picture-21i’ve just started cycling again, and I am scared, very scared. Thanks to JW for highlighting this brilliant idea of a portable cycling lane…

and while I’m on transport, I can’t recommend the newly done-up London Transport Museum enough. Spent a very enjoyable afternoon there yesterday amidst some dodgy waxworks and old tube carriages.

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history is the past, the present and the future…

January 9, 2009

until very recently I hadn’t been aware of a movement called ‘public history‘ – it’s more developed in the US than here, but by all accounts it’s growing. What characterises this movement? Well, other than an unwillingness to be pinned down by a rigid definition too much, there seem to be some characteristics to the debate about history which are strikingly similar to current debates raging within the design profession.

So public history – which emphasises a democratisation of knowledge, and doesn’t elevate the academic historian’s reading of events over public interpretations – is history’s equivalent of the service design and transformation design movement. In both cases, the significance of public participation and reflective practice challenge notions of what it means to be a ‘professional designer’ or an ‘academic historian’. In both disciplines, such arguments have ignited fierce debates, and just as service design is sometimes trashed as non-design, so too is public history sometimes regarded with suspicion by academics.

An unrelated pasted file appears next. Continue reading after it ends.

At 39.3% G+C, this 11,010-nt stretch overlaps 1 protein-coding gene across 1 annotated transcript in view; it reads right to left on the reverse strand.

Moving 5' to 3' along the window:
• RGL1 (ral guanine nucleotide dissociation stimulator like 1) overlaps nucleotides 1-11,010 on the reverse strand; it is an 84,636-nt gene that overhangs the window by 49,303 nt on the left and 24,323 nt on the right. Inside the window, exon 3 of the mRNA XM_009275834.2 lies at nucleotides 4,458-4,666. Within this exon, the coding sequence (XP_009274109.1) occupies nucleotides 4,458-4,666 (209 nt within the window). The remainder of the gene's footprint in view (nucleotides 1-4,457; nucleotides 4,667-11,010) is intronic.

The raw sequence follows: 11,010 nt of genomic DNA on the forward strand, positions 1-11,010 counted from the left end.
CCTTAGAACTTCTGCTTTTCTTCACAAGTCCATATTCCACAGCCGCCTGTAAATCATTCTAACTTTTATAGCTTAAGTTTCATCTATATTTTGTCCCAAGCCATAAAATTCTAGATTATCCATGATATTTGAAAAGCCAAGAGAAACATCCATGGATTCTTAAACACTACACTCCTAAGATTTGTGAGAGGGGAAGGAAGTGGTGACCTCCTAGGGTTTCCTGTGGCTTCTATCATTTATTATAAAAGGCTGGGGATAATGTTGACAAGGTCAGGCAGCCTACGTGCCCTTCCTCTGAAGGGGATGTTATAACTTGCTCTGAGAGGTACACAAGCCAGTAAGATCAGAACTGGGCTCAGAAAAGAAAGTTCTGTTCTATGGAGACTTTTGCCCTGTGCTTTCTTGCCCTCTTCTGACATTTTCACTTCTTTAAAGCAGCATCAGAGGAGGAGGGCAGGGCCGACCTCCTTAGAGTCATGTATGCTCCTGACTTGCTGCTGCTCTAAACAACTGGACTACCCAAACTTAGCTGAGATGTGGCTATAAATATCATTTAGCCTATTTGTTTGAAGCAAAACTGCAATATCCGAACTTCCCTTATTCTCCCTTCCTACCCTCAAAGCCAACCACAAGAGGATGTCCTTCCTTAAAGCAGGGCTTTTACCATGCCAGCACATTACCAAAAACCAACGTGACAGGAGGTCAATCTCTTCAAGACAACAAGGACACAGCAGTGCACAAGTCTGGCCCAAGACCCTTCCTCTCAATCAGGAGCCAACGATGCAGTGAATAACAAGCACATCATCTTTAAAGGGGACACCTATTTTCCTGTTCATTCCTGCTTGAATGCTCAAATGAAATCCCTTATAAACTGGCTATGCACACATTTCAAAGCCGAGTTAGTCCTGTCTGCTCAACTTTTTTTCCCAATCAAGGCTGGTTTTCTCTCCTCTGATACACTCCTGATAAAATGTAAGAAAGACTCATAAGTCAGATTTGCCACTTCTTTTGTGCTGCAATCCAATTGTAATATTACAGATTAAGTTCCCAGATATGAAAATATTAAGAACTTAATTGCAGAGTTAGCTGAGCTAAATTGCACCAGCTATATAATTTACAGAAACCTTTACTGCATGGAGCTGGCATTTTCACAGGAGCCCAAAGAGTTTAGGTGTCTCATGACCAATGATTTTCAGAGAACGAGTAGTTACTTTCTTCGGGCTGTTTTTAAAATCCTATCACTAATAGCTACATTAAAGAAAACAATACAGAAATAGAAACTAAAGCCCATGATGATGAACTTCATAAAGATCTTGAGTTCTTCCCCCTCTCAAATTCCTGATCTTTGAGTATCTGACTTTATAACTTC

Beyond this, public history demands new forms of collaboration and communication: to engage the public, how historians work with museums, archives, TV (thank you Mr Schama), and other institutions becomes central to the project. It is here that the practice of history is potentially deeply political and connected to emotive issues like the formation of national identity. Tristram Hunt is my favourite writer on this stuff, and his article here on the teaching of history unpacks this stuff better than I ever can. As he says:

as society changes, so does its relationship with the past.

Finally, there is of course a rich debate about how policy makers and politicians could do more to engage with lessons from history. Blair was a fan of referring to history (now is not the time for soundbites… I feel the hand of history.. etc) but to what extent are today’s people of government really engaging with the past? More on this in a fab interview with John Tosh here, a so-so conference speech by Frank Field here, and the best resource on this, set up around the time of the first invasions into Iraq, is the History and Policy site. Makes me long to be a historian again.

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a good day…

November 27, 2008